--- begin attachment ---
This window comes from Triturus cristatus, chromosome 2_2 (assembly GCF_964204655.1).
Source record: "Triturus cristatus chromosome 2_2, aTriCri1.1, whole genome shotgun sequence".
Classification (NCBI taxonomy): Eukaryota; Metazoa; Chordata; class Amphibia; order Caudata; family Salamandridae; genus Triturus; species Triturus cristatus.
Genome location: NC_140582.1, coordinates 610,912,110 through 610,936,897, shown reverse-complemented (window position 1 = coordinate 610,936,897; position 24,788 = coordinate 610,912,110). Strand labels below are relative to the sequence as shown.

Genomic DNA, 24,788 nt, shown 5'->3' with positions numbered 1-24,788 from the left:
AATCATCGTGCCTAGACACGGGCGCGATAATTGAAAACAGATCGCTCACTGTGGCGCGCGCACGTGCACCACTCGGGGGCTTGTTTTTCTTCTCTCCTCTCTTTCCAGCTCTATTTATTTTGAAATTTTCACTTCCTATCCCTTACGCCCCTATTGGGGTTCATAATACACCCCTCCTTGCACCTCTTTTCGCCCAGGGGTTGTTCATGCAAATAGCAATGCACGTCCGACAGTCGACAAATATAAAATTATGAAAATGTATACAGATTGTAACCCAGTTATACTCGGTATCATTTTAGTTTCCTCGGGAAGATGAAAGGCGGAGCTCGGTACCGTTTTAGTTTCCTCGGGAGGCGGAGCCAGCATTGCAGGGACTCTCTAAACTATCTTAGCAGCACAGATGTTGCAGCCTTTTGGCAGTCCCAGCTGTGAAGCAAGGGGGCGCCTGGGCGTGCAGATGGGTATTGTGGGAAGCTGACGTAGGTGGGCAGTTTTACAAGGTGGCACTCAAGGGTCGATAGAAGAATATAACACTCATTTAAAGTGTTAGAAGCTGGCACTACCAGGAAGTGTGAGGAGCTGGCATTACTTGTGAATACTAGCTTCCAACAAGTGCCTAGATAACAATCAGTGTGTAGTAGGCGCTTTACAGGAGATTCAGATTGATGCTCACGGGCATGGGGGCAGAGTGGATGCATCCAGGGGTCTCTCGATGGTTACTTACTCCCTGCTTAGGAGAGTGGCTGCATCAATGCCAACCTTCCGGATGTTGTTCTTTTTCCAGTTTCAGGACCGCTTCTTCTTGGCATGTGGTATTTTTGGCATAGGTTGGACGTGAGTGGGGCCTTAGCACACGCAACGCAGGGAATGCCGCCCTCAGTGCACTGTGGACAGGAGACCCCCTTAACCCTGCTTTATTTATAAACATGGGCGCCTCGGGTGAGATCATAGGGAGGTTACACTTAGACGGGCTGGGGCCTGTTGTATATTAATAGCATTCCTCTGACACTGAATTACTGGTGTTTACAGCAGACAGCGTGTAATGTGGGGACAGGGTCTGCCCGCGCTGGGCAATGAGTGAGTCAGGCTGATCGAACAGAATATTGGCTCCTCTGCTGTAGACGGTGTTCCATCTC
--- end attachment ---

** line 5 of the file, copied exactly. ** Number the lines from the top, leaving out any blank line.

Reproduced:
Genomic DNA, 24,788 nt, shown 5'->3' with positions numbered 1-24,788 from the left: